Bionic Hornets: Israel Looks at the Next Generation of Warfare

After its stalemate in Lebanon last summer, Israel needs new way to fight terrorists. The government has announced a new push into nanotechnology to develop tiny flying robots -- but what would keep guerrilla fighters from using them?

An Israeli F-16 and an unmanned drone flying above Lebanon in August. Israel wants to develop tiny flying robots to hunt down terrorists.
AFP

An Israeli F-16 and an unmanned drone flying above Lebanon in August. Israel wants to develop tiny flying robots to hunt down terrorists.

More than anything else, the war against Hezbollah in Lebanon last summer convinced Israel of the need to research new ways to fight terrorists. One idea has now received funding: that of building small flying robots that can navigate streets and alleyways.

The "bionic hornet," writes Israel's daily Yedioth Ahronoth, could chase, photograph and kill, say, a terrorist hiding with a rocket launcher in a civilian neighborhood -- as an alternative to bombing the neighborhood.

The Israeli government plans to invest $230 million in nanotechnology research and development over the next five years, which would make nanoscience one of Israel's most heavily invested R&D fields.

"The war in Lebanon proved that we need smaller weaponry," said Deputy Prime Minister Shimon Peres. "It's illogical to send a plane worth $100 million against a suicidal terrorist. So we are building futuristic weapons."

Other ideas include miniature sensors to detect suicide bombers and "bionic man" gloves that would give the user super-human strength. Prototypes for the new weapons could be ready within three years, Peres said.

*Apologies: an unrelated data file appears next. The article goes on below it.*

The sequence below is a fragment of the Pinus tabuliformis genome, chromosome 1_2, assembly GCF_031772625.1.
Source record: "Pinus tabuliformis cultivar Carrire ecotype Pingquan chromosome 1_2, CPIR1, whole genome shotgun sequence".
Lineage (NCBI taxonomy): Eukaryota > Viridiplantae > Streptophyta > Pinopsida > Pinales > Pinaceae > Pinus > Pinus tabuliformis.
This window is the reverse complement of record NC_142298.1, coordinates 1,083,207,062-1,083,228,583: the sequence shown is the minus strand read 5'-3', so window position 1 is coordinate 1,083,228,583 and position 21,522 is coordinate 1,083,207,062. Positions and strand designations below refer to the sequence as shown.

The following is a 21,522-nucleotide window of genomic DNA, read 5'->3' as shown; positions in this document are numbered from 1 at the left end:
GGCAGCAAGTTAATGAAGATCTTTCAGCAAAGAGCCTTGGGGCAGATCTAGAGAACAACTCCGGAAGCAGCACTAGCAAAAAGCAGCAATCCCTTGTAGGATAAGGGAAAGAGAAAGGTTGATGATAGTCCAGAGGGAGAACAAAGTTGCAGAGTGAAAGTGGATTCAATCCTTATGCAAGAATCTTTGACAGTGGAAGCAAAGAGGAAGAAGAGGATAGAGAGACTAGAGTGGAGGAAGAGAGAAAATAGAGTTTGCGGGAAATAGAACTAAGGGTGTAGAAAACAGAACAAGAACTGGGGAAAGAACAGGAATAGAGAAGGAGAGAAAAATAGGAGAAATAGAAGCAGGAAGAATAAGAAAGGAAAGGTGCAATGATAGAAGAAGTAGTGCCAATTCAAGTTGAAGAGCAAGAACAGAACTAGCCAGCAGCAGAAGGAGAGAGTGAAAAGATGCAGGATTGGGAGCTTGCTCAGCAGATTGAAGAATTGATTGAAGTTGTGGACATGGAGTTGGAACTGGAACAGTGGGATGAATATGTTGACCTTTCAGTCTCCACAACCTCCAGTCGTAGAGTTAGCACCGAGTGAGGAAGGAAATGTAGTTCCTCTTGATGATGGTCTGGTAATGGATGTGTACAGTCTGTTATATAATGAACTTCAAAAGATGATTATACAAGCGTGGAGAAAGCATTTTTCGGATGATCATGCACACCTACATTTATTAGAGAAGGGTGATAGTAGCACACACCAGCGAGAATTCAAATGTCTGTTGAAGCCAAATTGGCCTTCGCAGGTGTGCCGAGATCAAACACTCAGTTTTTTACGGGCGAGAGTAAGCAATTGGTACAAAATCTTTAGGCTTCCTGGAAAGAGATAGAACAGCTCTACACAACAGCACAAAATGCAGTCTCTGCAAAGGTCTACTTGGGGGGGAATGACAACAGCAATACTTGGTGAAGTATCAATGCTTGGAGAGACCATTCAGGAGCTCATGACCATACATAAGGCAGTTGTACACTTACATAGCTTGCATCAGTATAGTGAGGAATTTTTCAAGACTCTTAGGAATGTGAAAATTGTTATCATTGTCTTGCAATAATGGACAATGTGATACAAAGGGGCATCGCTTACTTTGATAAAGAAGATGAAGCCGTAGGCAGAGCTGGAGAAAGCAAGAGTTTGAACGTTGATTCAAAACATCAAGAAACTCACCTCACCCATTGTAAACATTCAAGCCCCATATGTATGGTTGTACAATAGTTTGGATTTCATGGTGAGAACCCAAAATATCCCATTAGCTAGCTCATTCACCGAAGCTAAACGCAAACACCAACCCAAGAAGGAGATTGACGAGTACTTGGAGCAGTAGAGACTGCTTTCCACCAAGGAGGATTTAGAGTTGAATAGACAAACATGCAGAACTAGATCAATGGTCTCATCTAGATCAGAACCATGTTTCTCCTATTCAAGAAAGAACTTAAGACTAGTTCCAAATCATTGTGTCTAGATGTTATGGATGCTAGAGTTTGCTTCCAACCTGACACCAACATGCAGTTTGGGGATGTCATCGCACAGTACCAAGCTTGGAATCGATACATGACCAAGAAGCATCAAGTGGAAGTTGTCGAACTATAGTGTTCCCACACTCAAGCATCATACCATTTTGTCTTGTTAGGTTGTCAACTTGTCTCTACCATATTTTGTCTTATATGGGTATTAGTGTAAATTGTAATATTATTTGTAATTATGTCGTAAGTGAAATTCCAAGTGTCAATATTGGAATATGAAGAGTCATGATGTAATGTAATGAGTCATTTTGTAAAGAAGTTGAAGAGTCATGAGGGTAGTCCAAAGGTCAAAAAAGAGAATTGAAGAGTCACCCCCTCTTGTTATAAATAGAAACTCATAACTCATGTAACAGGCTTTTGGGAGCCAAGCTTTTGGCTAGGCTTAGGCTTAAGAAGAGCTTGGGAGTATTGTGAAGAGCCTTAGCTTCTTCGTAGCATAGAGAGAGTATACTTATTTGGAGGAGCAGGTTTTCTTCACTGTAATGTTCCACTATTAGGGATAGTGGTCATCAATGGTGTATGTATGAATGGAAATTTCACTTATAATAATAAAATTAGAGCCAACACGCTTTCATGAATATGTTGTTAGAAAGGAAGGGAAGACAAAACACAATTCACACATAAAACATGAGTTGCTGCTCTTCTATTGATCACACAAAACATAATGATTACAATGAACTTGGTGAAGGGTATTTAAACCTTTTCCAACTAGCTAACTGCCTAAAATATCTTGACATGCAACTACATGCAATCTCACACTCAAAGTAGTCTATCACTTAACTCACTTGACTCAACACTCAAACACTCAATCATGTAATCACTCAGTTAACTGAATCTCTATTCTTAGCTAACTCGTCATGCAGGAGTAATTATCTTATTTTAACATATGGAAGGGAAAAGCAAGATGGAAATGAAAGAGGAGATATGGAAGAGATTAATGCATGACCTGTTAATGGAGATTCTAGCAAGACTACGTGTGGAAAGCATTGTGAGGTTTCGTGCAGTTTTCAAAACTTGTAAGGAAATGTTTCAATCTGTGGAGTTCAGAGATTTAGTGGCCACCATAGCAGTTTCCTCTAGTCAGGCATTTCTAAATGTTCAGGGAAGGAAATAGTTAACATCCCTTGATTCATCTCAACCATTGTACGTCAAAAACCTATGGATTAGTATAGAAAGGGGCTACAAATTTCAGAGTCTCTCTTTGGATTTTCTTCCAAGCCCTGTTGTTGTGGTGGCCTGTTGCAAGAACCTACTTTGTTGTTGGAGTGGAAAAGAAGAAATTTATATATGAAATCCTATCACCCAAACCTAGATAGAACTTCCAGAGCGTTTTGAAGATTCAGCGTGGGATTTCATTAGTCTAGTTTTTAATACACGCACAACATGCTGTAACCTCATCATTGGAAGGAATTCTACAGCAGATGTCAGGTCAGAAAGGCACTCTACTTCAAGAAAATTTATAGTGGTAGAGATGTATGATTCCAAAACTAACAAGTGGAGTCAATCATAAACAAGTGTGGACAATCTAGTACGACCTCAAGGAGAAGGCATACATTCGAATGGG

Next-generation drones?

A "bionic hornet" would be an advance on pilotless drone aircraft, which the United States has used already against Al-Qaida in Afghanistan and Iraq. Last year, for example, the CIA killed a senior al-Qaida operative by firing a missile fired from a radio-controlled drone near the Afghan border.

But the problem with such weapons is that insurgents and terrorists can use them, too.

The Colombian military found nine small remote-controlled planes at a base it had taken from the Revolutionary Armed Forces of Colombia in 2002, for example, and in April 2005 Hezbollah flew a drone over Israeli territory.

"We are observing an increasing threat from such things as remote-controlled aircraft used as small flying bombs against soft targets," said Michel Gauthier, the head of the Canadian secret services, at a security conference in Calgary last spring.

"Ultra-light aircraft, powered hang gliders or powered paragliders have also been purchased by terrorist groups to circumvent ground-based countermeasures" like radar, Gauthier said.

msm/reuters/abc/ynet

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